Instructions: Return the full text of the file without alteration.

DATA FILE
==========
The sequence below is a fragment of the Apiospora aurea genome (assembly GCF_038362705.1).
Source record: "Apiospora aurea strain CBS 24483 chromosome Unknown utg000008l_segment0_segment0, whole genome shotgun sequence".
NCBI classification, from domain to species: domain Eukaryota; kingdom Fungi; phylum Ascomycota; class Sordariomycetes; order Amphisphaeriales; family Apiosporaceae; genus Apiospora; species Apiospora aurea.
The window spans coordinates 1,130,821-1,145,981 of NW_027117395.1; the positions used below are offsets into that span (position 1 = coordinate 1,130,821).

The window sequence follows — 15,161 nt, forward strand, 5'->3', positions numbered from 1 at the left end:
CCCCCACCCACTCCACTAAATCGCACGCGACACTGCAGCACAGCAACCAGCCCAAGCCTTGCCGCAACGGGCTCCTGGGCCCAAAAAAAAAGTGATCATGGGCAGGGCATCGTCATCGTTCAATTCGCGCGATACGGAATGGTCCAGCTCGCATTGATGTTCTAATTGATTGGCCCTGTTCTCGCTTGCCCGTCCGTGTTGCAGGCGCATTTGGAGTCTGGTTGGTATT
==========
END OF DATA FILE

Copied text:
The sequence below is a fragment of the Apiospora aurea genome (assembly GCF_038362705.1).
Source record: "Apiospora aurea strain CBS 24483 chromosome Unknown utg000008l_segment0_segment0, whole genome shotgun sequence".
NCBI classification, from domain to species: domain Eukaryota; kingdom Fungi; phylum Ascomycota; class Sordariomycetes; order Amphisphaeriales; family Apiosporaceae; genus Apiospora; species Apiospora aurea.
The window spans coordinates 1,130,821-1,145,981 of NW_027117395.1; the positions used below are offsets into that span (position 1 = coordinate 1,130,821).

The window sequence follows — 15,161 nt, forward strand, 5'->3', positions numbered from 1 at the left end:
CCCCCACCCACTCCACTAAATCGCACGCGACACTGCAGCACAGCAACCAGCCCAAGCCTTGCCGCAACGGGCTCCTGGGCCCAAAAAAAAAGTGATCATGGGCAGGGCATCGTCATCGTTCAATTCGCGCGATACGGAATGGTCCAGCTCGCATTGATGTTCTAATTGATTGGCCCTGTTCTCGCTTGCCCGTCCGTGTTGCAGGCGCATTTGGAGTCTGGTTGGTATT